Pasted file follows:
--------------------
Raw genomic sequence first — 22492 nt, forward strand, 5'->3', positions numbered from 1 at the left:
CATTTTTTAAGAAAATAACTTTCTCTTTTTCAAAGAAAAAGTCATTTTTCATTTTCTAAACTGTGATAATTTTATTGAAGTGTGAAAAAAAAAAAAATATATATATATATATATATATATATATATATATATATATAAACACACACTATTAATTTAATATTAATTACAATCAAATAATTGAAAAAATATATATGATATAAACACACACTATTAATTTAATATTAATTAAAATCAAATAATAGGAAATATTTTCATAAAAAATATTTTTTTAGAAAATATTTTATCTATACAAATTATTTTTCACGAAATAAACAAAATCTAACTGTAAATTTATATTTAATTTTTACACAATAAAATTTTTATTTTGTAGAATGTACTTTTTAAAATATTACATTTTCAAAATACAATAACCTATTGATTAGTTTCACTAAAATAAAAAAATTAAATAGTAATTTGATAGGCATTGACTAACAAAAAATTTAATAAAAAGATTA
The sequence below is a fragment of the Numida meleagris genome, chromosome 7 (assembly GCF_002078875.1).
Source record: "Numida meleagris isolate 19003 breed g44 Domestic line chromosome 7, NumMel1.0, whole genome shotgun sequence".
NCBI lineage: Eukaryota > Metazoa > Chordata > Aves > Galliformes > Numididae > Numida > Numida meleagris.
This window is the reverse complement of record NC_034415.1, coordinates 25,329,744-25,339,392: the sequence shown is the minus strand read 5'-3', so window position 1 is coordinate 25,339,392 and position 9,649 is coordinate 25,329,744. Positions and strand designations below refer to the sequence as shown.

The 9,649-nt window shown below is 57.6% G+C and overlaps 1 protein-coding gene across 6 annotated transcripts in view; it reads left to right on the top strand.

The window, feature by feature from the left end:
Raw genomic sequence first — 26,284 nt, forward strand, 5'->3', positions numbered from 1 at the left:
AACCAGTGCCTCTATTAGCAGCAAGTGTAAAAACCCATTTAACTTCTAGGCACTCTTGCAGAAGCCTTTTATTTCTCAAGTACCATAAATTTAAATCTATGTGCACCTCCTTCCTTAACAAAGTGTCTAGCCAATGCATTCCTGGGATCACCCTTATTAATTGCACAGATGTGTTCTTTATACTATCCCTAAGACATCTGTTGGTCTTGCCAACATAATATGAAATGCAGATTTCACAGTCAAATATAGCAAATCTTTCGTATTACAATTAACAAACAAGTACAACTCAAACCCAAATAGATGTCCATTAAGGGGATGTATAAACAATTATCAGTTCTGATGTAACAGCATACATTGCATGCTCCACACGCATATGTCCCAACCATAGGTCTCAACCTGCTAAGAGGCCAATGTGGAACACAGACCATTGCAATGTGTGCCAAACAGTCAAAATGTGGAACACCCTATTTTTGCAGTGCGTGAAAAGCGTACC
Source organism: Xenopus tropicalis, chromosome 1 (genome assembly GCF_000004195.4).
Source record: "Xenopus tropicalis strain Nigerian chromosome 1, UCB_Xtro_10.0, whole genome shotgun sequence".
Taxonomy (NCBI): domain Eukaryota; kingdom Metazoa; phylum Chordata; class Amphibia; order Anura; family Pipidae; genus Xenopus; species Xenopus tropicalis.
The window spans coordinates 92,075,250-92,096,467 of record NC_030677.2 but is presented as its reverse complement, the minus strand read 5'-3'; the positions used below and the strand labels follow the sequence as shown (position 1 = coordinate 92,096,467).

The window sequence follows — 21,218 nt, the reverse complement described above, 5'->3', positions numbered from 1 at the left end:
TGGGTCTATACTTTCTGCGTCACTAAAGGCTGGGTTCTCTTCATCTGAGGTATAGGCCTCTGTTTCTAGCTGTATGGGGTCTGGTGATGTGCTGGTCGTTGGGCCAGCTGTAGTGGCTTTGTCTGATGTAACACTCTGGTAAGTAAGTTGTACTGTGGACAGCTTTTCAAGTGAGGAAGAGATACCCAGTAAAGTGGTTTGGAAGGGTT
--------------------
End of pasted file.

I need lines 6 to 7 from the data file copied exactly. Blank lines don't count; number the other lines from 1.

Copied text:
This window is the reverse complement of record NC_034415.1, coordinates 25,329,744-25,339,392: the sequence shown is the minus strand read 5'-3', so window position 1 is coordinate 25,339,392 and position 9,649 is coordinate 25,329,744. Positions and strand designations below refer to the sequence as shown.

The 9,649-nt window shown below is 57.6% G+C and overlaps 1 protein-coding gene across 6 annotated transcripts in view; it reads left to right on the top strand.